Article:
The opioid crisis is officially a national public health emergency: Comments from VCU Health experts
Thursday, Oct. 26, 2017
The White House declared the opioid crisis a public health emergency Thursday. VCU Health experts weigh in on the potential impact of this decision on the opioid crisis in Virginia communities.
Alan Dow, M.D., assistant vice president of health sciences, Interprofessional Education and Collaborative Care; professor of internal medicine
“A national public health emergency accelerates some of the great work happening at VCU and around Virginia by providing needed resources for practitioners, students and patients. We need to retrain current health care practitioners to manage pain differently and to think about addiction in a new way. We also need students to see how they can make the care of people with addiction an integral part of their practice. Most importantly, people with addiction want help, and we need to figure out how to give them that help. Hopefully, this declaration will help us overcome this crisis.”
Jenny Fox, M.D., assistant professor, Neonatal Medicine, Children’s Hospital of Richmond at VCU
“As a neonatologist, I see the growing downstream effects of the opioid crisis every day. In the neonatal intensive care unit where I work, I help mothers who are addicted to opioids care for their infants who have been born with neonatal abstinence syndrome. My colleagues and I at the Children’s Hospital of Richmond at VCU have a unique opportunity to help a mother who is addicted to opioids change her life immediately following the birth of her child. By working directly with mothers and improving the nature of the home in which we discharge the baby with neonatal abstinence syndrome, we hope to stop the downhill spiral these families find themselves in and improve care for the next generation.”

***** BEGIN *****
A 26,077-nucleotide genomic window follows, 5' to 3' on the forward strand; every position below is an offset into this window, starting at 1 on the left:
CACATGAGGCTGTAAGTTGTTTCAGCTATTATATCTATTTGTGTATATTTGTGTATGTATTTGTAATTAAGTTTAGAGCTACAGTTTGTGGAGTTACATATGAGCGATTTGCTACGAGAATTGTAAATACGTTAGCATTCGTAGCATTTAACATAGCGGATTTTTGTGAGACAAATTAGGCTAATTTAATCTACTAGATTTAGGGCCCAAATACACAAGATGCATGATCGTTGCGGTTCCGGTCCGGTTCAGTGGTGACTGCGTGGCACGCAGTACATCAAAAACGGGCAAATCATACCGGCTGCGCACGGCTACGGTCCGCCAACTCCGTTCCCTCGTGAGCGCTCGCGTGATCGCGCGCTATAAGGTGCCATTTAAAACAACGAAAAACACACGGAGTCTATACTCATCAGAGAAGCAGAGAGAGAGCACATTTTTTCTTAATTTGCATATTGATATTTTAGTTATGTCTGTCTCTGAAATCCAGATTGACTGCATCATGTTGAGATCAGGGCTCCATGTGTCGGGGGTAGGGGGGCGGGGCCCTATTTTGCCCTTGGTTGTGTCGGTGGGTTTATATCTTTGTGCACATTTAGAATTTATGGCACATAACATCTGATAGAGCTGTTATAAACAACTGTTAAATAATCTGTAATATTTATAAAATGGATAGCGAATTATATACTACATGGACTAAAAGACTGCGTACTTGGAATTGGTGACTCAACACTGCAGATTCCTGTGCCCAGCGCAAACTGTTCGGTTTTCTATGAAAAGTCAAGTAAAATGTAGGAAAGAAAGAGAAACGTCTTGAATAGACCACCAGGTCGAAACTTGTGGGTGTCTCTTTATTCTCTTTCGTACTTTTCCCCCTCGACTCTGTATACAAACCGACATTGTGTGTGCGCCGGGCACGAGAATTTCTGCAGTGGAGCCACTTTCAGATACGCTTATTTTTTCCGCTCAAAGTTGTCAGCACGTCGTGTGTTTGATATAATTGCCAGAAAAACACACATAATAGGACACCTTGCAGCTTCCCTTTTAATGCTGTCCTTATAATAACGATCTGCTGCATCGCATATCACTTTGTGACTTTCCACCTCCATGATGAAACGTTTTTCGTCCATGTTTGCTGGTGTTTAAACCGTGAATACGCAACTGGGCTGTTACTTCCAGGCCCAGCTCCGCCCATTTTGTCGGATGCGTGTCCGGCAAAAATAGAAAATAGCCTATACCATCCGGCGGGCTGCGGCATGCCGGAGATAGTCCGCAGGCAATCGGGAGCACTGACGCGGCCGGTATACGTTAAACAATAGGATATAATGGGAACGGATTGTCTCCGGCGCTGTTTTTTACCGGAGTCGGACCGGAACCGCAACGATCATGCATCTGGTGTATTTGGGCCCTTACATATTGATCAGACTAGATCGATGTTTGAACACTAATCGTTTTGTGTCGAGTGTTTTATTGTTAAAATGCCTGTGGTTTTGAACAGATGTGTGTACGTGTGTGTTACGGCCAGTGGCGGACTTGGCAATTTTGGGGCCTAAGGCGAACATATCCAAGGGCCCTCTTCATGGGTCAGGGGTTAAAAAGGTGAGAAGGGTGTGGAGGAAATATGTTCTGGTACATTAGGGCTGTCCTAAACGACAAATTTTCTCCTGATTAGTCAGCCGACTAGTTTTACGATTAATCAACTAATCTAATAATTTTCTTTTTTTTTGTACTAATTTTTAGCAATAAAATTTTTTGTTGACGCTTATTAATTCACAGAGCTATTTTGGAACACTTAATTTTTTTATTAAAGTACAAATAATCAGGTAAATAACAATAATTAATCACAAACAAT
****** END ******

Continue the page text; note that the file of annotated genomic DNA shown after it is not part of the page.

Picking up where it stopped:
Mishka Terplan, M.D., professor, Department of Obstetrics and Gynecology; director of the VCU MOTIVATE clinic
“Because addiction has historically been neglected as a disease, we have an enormous need for treatment in the U.S. Declaring the opioid epidemic a public health emergency could really aid in improving access to treatment for substance use disorders. We have an opportunity to standardize how we assess substance use, misuse and addiction across all health care domains. Overall, I find the declaration helpful. It elevates addiction assessment as an essential component of health care and reminds the public how important access to treatment is.”
Patricia Kinser, Ph.D., associate professor, Department of Family and Community Health Nursing, School of Nursing
“Hopefully this brings greater awareness to a growing problem. As a bio-behavioral researcher and educator of doctoral students, I hope this will facilitate increased funding opportunities for research on effective addiction prevention, alternative pain management options, and ways to simplify access to addiction treatment. At VCU Health and beyond, I also believe the declaration will solidify our ability to provide education on best practices for pain management to the next generation of prescribers.”
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